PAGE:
An online retailer noticed that indeed products with high-quality reviews are selling well. So, they decided to take action. They used Amazon Mechanical Turk to improve the quality of its reviews. Using the Find-Fix-Verify pattern, they used Mechanical Turk to examine a few millions of product reviews. (Here are the archived versions of the HITs: Find, Fix, Verify... and if you have not figured out the firm name by now, it is Zappos :-) ) For the reviews with mistakes, they fixed the spelling and grammar errors! Thus they effectively improved the quality of the reviews on their website. And, correspondingly, they improved the demand for their products!An ingenious application of crowdsourcing: Fix reviews' grammar, improve sales (via O'Reilly Radar)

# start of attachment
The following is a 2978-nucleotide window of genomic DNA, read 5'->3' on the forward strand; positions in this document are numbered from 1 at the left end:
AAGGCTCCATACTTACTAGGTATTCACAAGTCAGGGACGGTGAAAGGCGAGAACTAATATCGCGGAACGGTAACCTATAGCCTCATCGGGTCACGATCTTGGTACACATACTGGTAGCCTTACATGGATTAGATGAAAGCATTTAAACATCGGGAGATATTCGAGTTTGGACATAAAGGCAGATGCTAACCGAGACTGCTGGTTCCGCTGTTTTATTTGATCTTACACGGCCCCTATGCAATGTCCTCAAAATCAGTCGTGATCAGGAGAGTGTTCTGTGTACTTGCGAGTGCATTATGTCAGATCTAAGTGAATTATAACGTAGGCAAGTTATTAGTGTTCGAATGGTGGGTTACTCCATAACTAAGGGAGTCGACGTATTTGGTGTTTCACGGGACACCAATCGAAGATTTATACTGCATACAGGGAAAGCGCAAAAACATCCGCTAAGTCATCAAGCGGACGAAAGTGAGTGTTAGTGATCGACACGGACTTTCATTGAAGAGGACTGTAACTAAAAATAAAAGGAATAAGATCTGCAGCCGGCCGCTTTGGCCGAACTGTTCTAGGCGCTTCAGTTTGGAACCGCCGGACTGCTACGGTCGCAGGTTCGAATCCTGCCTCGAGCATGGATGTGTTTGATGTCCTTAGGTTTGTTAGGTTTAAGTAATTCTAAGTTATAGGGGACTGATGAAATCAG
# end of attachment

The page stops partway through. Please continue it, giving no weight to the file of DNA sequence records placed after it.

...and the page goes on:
While I do not know the exact revenue improvement, I was told that it was substantial. Given that the e-tailer spent at least 10 cents per review, and that they examined approximately 5 million reviews, this is an expense of a few hundred thousand dollars. (My archive on MTurk-Tracker kind of confirms these numbers.) So, the expected revenue improvement should have been at least a few million dollars!
I write books. My latest is a YA science fiction novel called Homeland (it's the sequel to Little Brother). More books: Rapture of the Nerds (a novel, with Charlie Stross); With a Little Help (short stories); and The Great Big Beautiful Tomorrow (novella and nonfic). I speak all over the place and I tweet and tumble, too.